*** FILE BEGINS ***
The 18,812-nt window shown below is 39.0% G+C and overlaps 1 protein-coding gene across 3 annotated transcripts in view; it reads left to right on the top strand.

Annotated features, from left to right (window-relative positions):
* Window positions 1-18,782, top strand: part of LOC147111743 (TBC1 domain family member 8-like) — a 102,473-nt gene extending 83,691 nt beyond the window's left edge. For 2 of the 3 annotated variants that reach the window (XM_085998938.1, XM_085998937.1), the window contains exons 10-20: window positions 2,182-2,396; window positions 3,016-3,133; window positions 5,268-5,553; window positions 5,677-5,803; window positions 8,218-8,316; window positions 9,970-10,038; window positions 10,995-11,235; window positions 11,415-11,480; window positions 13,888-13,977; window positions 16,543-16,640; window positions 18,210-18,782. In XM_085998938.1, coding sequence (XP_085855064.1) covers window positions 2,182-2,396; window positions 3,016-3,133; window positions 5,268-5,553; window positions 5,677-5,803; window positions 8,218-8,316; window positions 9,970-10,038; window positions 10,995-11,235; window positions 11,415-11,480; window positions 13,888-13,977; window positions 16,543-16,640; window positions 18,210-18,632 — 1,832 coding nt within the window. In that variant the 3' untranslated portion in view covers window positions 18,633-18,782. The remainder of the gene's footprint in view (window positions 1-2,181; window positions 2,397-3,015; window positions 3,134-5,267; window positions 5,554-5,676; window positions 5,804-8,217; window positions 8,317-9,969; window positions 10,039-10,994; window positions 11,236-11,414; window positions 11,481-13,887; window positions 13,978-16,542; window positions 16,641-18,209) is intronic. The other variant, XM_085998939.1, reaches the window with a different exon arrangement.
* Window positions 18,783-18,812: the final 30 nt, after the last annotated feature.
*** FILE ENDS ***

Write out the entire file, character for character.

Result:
The 18,812-nt window shown below is 39.0% G+C and overlaps 1 protein-coding gene across 3 annotated transcripts in view; it reads left to right on the top strand.

Annotated features, from left to right (window-relative positions):
* Window positions 1-18,782, top strand: part of LOC147111743 (TBC1 domain family member 8-like) — a 102,473-nt gene extending 83,691 nt beyond the window's left edge. For 2 of the 3 annotated variants that reach the window (XM_085998938.1, XM_085998937.1), the window contains exons 10-20: window positions 2,182-2,396; window positions 3,016-3,133; window positions 5,268-5,553; window positions 5,677-5,803; window positions 8,218-8,316; window positions 9,970-10,038; window positions 10,995-11,235; window positions 11,415-11,480; window positions 13,888-13,977; window positions 16,543-16,640; window positions 18,210-18,782. In XM_085998938.1, coding sequence (XP_085855064.1) covers window positions 2,182-2,396; window positions 3,016-3,133; window positions 5,268-5,553; window positions 5,677-5,803; window positions 8,218-8,316; window positions 9,970-10,038; window positions 10,995-11,235; window positions 11,415-11,480; window positions 13,888-13,977; window positions 16,543-16,640; window positions 18,210-18,632 — 1,832 coding nt within the window. In that variant the 3' untranslated portion in view covers window positions 18,633-18,782. The remainder of the gene's footprint in view (window positions 1-2,181; window positions 2,397-3,015; window positions 3,134-5,267; window positions 5,554-5,676; window positions 5,804-8,217; window positions 8,317-9,969; window positions 10,039-10,994; window positions 11,236-11,414; window positions 11,481-13,887; window positions 13,978-16,542; window positions 16,641-18,209) is intronic. The other variant, XM_085998939.1, reaches the window with a different exon arrangement.
* Window positions 18,783-18,812: the final 30 nt, after the last annotated feature.